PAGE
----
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BIOS Password enough?





bnbrown
Hey folks. I was wondering what if I set a password for the Computer in the BIOS. Can it be played through if some one stoles my Computer... I mean can he set to default my BIOS directly at the motherboard or so, and then reach my data? Or how can I better safe my hard drive and system? Thanks for help. - Oh yes, I use Win XP Home edition.
TomS
It takes about one minute to reset your Bios-password, if the 'hacker' has physical access to your pc. In this case, the only way to protect your data is an external harddrive, which is stored in a save.
WinXP passwords are even easier to reset because you only need a cd with the right software. So no knowledge about the hardware of a mainboard is required.
bnbrown
TomS wrote:
It takes about one minute to reset your Bios-password, if the 'hacker' has physical access to your pc. In this case, the only way to protect your data is an external harddrive, which is stored in a save.
WinXP passwords are even easier to reset because you only need a cd with the right software. So no knowledge about the hardware of a mainboard is required.


It's not so good news : (
LethcanAernis
Nothing is impossible, but you must do it as hard as possible for the hackers to get your data.
BIOS password do a lot, yes you can flash it etc but it makesit harder and maybe stop 50% from stealing just that computer and take an easier one (hopefully someone elses hehe)

To protect your hardware you can lock laptops very easy. To protect Software you can encrypt your whole harddisk so if someone steal your laptop they cannot read your data.. they must reformat and reinstall an OS.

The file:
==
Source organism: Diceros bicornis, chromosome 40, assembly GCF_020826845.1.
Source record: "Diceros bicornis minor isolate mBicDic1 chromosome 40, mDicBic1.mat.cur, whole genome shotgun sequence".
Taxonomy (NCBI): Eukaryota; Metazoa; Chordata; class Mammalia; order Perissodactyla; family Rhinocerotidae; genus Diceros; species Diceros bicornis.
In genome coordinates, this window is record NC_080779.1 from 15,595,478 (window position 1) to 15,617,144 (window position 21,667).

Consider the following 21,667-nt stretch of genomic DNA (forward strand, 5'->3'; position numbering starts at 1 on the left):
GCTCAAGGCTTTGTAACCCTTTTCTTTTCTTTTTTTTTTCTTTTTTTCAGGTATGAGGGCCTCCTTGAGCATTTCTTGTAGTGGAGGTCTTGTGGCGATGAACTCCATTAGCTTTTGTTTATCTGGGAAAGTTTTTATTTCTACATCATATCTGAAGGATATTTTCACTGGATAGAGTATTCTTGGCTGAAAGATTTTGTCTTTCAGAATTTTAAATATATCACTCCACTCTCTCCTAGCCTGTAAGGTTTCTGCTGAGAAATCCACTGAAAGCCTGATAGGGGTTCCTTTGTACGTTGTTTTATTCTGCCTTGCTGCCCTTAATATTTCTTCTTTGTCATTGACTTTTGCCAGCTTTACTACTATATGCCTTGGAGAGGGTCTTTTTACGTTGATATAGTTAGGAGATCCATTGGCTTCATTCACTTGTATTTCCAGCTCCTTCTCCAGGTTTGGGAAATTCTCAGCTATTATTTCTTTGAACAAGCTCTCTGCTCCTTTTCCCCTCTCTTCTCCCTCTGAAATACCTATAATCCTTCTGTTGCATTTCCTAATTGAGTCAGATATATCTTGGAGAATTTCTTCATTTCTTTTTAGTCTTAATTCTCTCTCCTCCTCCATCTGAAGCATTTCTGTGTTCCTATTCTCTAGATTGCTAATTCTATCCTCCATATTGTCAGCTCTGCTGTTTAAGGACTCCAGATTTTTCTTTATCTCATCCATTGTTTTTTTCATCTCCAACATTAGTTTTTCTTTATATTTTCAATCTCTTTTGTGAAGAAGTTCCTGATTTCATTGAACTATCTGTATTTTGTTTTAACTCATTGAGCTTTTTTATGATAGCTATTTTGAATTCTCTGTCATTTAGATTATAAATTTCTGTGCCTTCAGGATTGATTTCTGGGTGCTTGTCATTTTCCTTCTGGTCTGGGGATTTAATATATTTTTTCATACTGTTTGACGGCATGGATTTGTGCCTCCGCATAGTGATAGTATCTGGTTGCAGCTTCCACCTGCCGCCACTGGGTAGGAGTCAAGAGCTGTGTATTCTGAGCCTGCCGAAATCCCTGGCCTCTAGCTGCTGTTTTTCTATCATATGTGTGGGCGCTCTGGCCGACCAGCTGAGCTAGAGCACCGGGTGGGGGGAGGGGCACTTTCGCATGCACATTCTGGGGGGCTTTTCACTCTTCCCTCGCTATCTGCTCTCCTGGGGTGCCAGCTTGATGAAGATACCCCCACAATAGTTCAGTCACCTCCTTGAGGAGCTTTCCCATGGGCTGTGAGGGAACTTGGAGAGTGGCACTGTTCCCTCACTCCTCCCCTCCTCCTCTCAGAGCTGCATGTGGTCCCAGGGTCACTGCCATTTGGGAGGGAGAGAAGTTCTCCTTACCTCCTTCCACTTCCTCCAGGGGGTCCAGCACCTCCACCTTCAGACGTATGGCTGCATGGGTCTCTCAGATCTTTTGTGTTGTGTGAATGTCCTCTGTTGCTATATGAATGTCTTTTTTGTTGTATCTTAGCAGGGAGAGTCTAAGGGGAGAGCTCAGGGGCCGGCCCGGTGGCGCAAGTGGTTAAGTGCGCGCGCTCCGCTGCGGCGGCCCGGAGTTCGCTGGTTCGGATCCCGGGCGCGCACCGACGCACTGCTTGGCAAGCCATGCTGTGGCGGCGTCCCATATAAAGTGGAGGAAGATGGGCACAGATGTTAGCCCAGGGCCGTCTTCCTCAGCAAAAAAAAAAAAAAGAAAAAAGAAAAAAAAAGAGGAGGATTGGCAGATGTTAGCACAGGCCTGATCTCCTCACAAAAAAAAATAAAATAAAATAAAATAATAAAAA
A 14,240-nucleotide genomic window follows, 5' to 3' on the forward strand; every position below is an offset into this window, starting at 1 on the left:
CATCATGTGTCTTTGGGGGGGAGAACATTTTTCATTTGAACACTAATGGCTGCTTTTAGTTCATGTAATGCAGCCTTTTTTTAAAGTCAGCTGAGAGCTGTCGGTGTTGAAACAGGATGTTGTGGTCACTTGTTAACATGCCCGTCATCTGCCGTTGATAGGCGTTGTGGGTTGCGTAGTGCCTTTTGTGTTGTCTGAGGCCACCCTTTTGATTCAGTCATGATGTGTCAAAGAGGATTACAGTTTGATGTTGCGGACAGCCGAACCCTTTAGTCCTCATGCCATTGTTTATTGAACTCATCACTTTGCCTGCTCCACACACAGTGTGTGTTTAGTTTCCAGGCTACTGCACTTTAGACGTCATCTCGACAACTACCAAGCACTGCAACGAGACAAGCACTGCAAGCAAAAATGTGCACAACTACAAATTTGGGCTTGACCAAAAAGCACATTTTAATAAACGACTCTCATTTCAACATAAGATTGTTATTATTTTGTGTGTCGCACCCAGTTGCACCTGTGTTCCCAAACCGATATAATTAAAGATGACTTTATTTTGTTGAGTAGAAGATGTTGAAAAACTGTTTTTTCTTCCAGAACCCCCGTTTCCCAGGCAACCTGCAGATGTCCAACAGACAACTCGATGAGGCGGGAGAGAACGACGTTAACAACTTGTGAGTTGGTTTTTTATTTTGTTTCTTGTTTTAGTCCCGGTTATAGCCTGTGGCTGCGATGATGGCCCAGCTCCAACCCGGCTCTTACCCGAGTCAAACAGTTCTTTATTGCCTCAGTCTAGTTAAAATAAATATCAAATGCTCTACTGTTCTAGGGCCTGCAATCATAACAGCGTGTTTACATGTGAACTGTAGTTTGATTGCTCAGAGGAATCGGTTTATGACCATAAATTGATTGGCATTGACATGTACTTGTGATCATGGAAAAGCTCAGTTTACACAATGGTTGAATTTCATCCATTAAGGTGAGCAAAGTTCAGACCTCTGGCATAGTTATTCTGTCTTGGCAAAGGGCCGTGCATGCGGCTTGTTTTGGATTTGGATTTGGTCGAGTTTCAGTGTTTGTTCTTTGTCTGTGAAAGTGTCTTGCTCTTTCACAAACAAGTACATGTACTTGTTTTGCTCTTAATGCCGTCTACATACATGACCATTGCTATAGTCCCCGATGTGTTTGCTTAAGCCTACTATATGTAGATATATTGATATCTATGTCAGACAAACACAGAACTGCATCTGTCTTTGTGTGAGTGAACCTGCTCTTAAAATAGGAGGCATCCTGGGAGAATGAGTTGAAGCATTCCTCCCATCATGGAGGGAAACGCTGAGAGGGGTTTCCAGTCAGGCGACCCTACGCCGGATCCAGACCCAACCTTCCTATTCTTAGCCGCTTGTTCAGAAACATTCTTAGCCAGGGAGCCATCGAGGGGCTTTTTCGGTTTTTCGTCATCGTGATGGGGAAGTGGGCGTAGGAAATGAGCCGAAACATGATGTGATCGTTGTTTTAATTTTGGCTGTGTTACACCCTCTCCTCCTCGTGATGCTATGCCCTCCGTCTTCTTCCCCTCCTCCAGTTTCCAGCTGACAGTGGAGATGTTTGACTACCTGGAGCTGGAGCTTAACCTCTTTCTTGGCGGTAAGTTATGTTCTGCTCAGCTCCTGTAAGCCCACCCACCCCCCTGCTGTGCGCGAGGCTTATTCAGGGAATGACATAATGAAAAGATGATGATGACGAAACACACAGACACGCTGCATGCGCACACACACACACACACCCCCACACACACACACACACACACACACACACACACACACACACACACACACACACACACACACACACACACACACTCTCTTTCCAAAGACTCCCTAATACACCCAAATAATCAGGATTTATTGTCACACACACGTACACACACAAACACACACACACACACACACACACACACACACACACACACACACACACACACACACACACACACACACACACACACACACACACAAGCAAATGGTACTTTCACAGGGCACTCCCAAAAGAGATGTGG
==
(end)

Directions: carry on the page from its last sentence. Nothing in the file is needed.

So you have two things, physical security and software security. Both can be done for greatest security.
bnbrown
LethcanAernis wrote:
Nothing is impossible, but you must do it as hard as possible for the hackers to get your data.
BIOS password do a lot, yes you can flash it etc but it makesit harder and maybe stop 50% from stealing just that computer and take an easier one (hopefully someone elses hehe)

To protect your hardware you can lock laptops very easy. To protect Software you can encrypt your whole harddisk so if someone steal your laptop they cannot read your data.. they must reformat and reinstall an OS.

So you have two things, physical security and software security. Both can be done for greatest security.


I have a table-on PC. And yes, this is what I want: if some one stoles the hard disk from the PC he shall re-format the disk to be able to use if he does not know my password.
wowz
Why do you think someone is going to steal your harddrive? lol

But yeah, encryping everything works... little time consuming and such... but it works if you're really that worried.
bnbrown
wowz wrote:
Why do you think someone is going to steal your harddrive? lol

But yeah, encryping everything works... little time consuming and such... but it works if you're really that worried.


I just want. But before leaving home I should always encrypt the hardrive. It would be nice to protect it with a password that works like logging in to windows xp.
TomS
There are some tools that create virtual drives that can be protected with a password. So every prog (except the os, ofcourse) could be installed on this vdrive. Start your pc, run the prog, enter your passwort and seconds later have access to all your progs and data. Only the registry is not protected. So he might could see, which progs are installed, but I think that's not very interesting for a hacker. But as LethcanAernis said: Nothing is impossible.
If the hacker is good (a real hacker) and really wants to get your data, he gets them.
I'm wondering, why the laptop protection of mainboards is not built in the mainboards of desktop pc's. That wold be great. And a good solution for you.
bnbrown
TomS wrote:
There are some tools that create virtual drives that can be protected with a password. So every prog (except the os, ofcourse) could be installed on this vdrive. Start your pc, run the prog, enter your passwort and seconds later have access to all your progs and data. Only the registry is not protected. So he might could see, which progs are installed, but I think that's not very interesting for a hacker. But as LethcanAernis said: Nothing is impossible.
If the hacker is good (a real hacker) and really wants to get your data, he gets them.
I'm wondering, why the laptop protection of mainboards is not built in the mainboards of desktop pc's. That wold be great. And a good solution for you.